“My daughter knows to turn the other way and not look when the pediatrician weighs her,” New York mother Rebecca reveals. Her 8-year-old daughter has always been on the bigger side, but according to her doctor, she’s now 10 to 15 pounds overweight, some of which Rebecca chalks up to the pandemic. “I asked the pediatrician to stop talking about numbers on the scale when she was about 5 years old because I was worried about what it would do to her,” she says, adding that she herself suffered from an eating disorder as a teenager.
According to experts, Rebecca’s concerns are valid. “Talking about a child’s weight in front of them can cause harm because a child may hear that their body is wrong,” says Anna Lutz, a registered dietician who specializes in eating disorders and pediatric/family nutrition in Raleigh, North Carolina. “This can lead to shame, low self-esteem, negative body image and a desire to restrict their food intake.”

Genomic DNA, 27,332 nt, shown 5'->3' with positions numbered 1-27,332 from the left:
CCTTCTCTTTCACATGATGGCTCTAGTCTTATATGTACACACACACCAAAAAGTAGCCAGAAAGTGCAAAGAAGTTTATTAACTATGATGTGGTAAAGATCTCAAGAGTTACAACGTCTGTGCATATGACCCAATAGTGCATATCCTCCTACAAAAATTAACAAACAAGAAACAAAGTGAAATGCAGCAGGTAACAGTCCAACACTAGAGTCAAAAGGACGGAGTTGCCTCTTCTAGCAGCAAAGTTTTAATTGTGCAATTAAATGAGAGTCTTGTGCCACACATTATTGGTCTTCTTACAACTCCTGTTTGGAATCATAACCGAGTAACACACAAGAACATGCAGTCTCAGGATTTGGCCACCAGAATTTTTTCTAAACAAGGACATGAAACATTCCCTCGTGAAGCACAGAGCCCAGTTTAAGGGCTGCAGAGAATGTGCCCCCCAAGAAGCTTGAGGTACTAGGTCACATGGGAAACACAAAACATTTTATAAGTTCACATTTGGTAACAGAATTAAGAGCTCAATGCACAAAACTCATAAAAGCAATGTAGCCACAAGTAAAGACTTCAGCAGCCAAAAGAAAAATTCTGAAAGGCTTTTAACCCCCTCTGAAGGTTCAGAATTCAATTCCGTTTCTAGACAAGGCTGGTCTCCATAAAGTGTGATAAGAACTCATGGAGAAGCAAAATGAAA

The idea that weight talk has a negative impact on kids is not new. But new guidelines on childhood obesity from the American Academy of Pediatrics (AAP) calling for more intensive treatment options earlier, including therapy and medication, have many parents and pediatric feeding specialists concerned.
One reason why is because the new guidelines contradict previous guidance.